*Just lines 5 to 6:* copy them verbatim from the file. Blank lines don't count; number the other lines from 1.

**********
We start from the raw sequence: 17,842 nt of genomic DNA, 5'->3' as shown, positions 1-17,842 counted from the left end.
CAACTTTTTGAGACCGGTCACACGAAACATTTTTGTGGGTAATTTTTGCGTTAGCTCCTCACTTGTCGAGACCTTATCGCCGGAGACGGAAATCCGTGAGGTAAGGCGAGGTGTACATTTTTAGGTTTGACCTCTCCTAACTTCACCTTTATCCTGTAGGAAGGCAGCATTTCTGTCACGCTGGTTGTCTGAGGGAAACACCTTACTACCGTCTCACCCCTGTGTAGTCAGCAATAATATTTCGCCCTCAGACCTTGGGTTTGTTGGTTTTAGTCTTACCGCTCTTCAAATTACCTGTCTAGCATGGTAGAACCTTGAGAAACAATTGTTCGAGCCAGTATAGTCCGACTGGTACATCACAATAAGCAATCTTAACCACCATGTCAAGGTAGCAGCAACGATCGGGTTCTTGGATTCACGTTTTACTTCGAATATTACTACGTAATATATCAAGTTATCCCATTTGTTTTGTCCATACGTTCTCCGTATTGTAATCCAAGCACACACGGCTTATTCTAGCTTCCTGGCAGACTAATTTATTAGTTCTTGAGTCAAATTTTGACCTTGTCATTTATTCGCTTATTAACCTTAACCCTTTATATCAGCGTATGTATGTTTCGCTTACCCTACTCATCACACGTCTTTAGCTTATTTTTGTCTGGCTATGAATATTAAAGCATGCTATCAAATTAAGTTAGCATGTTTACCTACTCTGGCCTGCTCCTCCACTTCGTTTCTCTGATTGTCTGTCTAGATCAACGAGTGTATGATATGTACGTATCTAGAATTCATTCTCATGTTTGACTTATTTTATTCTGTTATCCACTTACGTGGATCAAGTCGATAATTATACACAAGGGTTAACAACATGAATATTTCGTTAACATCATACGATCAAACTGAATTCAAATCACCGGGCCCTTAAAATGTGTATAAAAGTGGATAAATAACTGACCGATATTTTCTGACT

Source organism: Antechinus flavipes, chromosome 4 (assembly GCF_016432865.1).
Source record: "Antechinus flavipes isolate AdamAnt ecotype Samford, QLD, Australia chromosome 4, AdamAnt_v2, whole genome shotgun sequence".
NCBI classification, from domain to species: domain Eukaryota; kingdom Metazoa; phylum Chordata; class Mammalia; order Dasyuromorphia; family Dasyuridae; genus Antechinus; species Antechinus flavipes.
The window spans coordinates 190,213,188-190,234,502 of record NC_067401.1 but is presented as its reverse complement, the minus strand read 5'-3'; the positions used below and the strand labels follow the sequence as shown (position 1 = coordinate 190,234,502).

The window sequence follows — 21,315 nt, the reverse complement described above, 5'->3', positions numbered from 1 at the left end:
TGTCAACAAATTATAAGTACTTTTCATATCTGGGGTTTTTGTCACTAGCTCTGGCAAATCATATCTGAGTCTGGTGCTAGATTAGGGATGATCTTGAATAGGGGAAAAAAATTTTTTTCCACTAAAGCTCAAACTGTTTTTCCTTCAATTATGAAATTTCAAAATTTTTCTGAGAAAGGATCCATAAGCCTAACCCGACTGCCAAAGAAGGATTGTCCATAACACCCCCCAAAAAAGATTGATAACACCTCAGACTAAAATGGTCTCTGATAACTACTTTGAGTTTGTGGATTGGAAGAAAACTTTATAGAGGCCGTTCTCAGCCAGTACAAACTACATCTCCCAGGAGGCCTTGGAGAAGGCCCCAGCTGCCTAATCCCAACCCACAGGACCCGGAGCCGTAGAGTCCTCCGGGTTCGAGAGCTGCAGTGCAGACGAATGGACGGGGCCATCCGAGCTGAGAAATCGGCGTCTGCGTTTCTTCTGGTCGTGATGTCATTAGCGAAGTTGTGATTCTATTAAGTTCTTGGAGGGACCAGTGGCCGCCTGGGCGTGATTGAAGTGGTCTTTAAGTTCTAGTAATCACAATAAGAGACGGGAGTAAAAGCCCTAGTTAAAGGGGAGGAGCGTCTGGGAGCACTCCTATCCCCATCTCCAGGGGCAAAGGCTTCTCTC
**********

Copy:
NCBI classification, from domain to species: domain Eukaryota; kingdom Metazoa; phylum Chordata; class Mammalia; order Dasyuromorphia; family Dasyuridae; genus Antechinus; species Antechinus flavipes.
The window spans coordinates 190,213,188-190,234,502 of record NC_067401.1 but is presented as its reverse complement, the minus strand read 5'-3'; the positions used below and the strand labels follow the sequence as shown (position 1 = coordinate 190,234,502).